Here’s what we know about the Winnipeg Jets’ goalie situation. Although Carey Price was voted to be the best goalie in the NHL by his peers in the NHLPA’s most recent poll, Connor Hellebuyck will likely win the Vezina Trophy – or at least he’s the odds-on favorite to do so. Reading recently about Hellebuyck’s contribution to the Jets team, I read a hockey pundit somewhere who called the Jets an average team with a great goalie.
Perhaps that’s overstating the situation because any team with players like Mark Scheifele, Blake Wheeler, Patrik Laine, Kyle Connor, and Nikolaj Ehlers on it can’t be bad, there’s much truth to the belief that the one player the team would miss the most would be its heavily-worked goalie. In fact, the 2019-20 season was tough at times for the Jets, but Hellebuyck’s play was probably the biggest reason the team was still contending when the NHL suspended its season on March 12. His record was a strong 31-21-5 record, with a goals-against-average of 2.57, and .922 save percentage in 58 games played.
Related: TSN’s Winnipeg Jets All-Time Team Throughout Its History
Do the Jets Need a New Backup?
Because Hellebuyck is only 26-years-old, his window as an elite performer seems far from over. He will not, unless there’s something tragic happens or he pulls a Dustin Byfuglien, relinquish his job in net anytime soon. However, this season’s backup goalie Laurent Brossoit will become an unrestricted free agent (UFA) after the 2019-20 season is completed – whenever that might be. (from “Backup goalie targets for the Jets in free agency or trade,” Ken Wiebe, The Athletic, 12/05/20)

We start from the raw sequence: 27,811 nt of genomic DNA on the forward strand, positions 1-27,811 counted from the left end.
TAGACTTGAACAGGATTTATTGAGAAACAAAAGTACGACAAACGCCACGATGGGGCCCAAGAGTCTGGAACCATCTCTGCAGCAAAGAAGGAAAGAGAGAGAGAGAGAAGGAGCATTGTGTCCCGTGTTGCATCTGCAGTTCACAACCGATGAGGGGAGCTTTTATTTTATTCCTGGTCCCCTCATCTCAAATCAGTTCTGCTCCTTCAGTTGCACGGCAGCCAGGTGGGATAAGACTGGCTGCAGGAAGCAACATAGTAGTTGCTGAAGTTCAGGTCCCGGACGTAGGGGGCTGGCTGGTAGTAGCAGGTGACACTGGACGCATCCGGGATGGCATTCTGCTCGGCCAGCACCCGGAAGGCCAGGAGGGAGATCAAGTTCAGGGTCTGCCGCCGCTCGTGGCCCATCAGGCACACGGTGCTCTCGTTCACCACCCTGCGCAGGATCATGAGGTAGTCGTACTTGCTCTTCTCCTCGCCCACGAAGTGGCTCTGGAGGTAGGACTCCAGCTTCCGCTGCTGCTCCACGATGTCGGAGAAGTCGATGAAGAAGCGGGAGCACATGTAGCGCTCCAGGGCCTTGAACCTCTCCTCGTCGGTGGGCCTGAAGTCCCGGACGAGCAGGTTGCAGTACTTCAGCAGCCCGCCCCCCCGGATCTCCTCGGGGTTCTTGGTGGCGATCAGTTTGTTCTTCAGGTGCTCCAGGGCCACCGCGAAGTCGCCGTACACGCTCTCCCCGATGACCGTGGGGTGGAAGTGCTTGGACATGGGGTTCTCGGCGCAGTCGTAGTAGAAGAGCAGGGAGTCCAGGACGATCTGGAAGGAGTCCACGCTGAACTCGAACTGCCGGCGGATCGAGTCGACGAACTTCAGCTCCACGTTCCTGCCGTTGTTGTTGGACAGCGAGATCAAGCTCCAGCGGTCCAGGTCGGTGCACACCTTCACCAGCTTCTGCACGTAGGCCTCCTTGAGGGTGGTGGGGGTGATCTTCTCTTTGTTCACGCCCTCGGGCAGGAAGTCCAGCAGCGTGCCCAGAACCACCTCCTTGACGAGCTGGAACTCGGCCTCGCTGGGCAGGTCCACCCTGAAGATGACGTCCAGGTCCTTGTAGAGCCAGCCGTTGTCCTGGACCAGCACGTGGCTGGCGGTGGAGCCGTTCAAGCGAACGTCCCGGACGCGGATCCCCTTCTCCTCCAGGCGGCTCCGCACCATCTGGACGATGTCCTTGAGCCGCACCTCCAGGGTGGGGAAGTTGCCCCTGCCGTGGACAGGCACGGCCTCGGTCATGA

So, during the upcoming offseason, there’s an expectation that the Jets will sign a goalie to be or to compete for the backup job behind Hellebuyck. That job, for the last two seasons, has been Laurent Brossoit’s; and, in my perspective, he’s done better than I expected he would. I remember him from his time with the Edmonton Oilers and – perhaps he didn’t get much of a chance – but he played so sporadically that he seemed all but non-existent. He played 27 games over a four-season span and simply didn’t stand out.
However, two seasons ago (2018-19) Brossoit had a strong season with a 13-6-2 record and a goals-against-average of 2.52, with a 0.925 save percentage. Just looking at the numbers, that season’s save percentage was higher than Hellebuyck has ever recorded (but that’s quibbling with numbers really because, during Hellebuyck’s great 2017-18 season, he had a record of 44-11-9 with a goals-against-average of 2.36 and a 0.924 save percentage. And that was in a much heavier workload.
Where Else Might the Jets Be Looking?
So, it isn’t as if Brossoit has done poorly and it seems he has the ability or potential. He also comes cheaply enough, signing a $1.225 million contract the season after his numbers were great. His slippage in 2019-20, where his record was 6-7-1 in 19 games with a save percentage of 0.895, and because the COVID-19 situation has caused the cancelation of regular-season games with a corresponding loss of revenue and a second corresponding downward movement on the NHL salary cap – which is a bad omen for UFAs – it isn’t likely players like Brossoit can expect much of a raise, if any, when they sign their next contracts.